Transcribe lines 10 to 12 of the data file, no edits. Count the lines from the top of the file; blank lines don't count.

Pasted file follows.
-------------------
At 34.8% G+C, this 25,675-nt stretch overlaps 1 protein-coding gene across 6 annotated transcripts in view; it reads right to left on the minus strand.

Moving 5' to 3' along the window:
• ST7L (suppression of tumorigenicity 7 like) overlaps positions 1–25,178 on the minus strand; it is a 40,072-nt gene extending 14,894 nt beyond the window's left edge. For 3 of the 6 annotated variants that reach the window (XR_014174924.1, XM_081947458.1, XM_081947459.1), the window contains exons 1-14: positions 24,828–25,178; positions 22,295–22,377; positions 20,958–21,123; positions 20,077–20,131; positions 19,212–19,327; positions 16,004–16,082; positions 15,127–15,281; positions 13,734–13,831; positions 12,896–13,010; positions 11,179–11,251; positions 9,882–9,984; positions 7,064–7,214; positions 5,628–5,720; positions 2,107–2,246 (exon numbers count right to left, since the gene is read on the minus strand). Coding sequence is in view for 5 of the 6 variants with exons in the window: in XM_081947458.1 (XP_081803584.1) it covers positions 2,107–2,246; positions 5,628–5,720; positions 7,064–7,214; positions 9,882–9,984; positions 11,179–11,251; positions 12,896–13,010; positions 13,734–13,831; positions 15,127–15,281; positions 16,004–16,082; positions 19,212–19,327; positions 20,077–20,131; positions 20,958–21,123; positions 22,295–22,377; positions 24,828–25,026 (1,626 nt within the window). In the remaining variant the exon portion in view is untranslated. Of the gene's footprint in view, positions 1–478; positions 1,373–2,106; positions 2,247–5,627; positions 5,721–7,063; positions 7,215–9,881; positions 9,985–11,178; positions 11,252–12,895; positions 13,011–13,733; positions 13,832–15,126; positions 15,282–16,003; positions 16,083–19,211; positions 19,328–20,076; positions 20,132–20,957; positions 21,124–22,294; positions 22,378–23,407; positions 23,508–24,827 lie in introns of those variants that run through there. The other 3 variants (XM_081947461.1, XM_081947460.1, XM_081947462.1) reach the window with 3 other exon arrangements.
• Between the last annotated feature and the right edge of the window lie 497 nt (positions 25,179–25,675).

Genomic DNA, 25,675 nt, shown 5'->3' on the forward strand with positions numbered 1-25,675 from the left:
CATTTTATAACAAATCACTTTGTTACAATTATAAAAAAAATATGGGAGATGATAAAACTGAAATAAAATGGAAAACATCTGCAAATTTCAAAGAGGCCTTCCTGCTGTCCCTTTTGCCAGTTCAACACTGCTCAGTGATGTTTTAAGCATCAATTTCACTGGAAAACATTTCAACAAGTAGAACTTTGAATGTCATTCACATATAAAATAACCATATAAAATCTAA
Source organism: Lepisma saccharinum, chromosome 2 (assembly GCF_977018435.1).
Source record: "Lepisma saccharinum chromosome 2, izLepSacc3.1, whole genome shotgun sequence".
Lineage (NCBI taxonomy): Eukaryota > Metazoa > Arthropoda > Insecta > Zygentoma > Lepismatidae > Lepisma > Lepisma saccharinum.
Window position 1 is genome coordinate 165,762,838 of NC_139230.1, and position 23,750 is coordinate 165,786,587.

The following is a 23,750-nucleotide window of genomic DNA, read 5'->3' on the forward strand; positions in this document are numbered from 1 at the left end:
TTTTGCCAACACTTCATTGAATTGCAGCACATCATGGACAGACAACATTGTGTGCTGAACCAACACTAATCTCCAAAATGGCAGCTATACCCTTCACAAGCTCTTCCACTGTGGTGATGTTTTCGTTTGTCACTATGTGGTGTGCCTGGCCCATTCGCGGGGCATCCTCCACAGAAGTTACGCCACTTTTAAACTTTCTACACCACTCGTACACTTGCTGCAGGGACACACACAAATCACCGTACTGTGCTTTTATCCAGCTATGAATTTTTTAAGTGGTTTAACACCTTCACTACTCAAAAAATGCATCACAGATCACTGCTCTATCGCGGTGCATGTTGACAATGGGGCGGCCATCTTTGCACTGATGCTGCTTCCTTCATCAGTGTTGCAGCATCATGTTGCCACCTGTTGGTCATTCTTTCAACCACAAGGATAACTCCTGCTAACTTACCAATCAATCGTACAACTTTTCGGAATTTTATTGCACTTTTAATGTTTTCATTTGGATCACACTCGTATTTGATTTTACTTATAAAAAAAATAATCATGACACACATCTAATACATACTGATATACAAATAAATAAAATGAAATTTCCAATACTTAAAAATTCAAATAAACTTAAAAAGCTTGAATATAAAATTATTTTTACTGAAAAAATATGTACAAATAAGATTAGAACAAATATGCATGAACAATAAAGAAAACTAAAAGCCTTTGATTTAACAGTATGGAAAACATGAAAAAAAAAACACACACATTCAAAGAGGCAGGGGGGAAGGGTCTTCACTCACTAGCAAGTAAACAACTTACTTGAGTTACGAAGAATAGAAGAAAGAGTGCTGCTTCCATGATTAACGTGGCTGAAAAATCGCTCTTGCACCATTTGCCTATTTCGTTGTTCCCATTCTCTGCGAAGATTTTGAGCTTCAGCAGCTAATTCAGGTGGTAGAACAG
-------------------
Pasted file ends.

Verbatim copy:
Window position 1 is genome coordinate 165,762,838 of NC_139230.1, and position 23,750 is coordinate 165,786,587.

The following is a 23,750-nucleotide window of genomic DNA, read 5'->3' on the forward strand; positions in this document are numbered from 1 at the left end:
TTTTGCCAACACTTCATTGAATTGCAGCACATCATGGACAGACAACATTGTGTGCTGAACCAACACTAATCTCCAAAATGGCAGCTATACCCTTCACAAGCTCTTCCACTGTGGTGATGTTTTCGTTTGTCACTATGTGGTGTGCCTGGCCCATTCGCGGGGCATCCTCCACAGAAGTTACGCCACTTTTAAACTTTCTACACCACTCGTACACTTGCTGCAGGGACACACACAAATCACCGTACTGTGCTTTTATCCAGCTATGAATTTTTTAAGTGGTTTAACACCTTCACTACTCAAAAAATGCATCACAGATCACTGCTCTATCGCGGTGCATGTTGACAATGGGGCGGCCATCTTTGCACTGATGCTGCTTCCTTCATCAGTGTTGCAGCATCATGTTGCCACCTGTTGGTCATTCTTTCAACCACAAGGATAACTCCTGCTAACTTACCAATCAATCGTACAACTTTTCGGAATTTTATTGCACTTTTAATGTTTTCATTTGGATCACACTCGTATTTGATTTTACTTATAAAAAAAATAATCATGACACACATCTAATACATACTGATATACAAATAAATAAAATGAAATTTCCAATACTTAAAAATTCAAATAAACTTAAAAAGCTTGAATATAAAATTATTTTTACTGAAAAAATATGTACAAATAAGATTAGAACAAATATGCATGAACAATAAAGAAAACTAAAAGCCTTTGATTTAACAGTATGGAAAACATGAAAAAAAAAACACACACATTCAAAGAGGCAGGGGGGAAGGGTCTTCACTCACTAGCAAGTAAACAACTTACTTGAGTTACGAAGAATAGAAGAAAGAGTGCTGCTTCCATGATTAACGTGGCTGAAAAATCGCTCTTGCACCATTTGCCTATTTCGTTGTTCCCATTCTCTGCGAAGATTTTGAGCTTCAGCAGCTAATTCAGGTGGTAGAACAG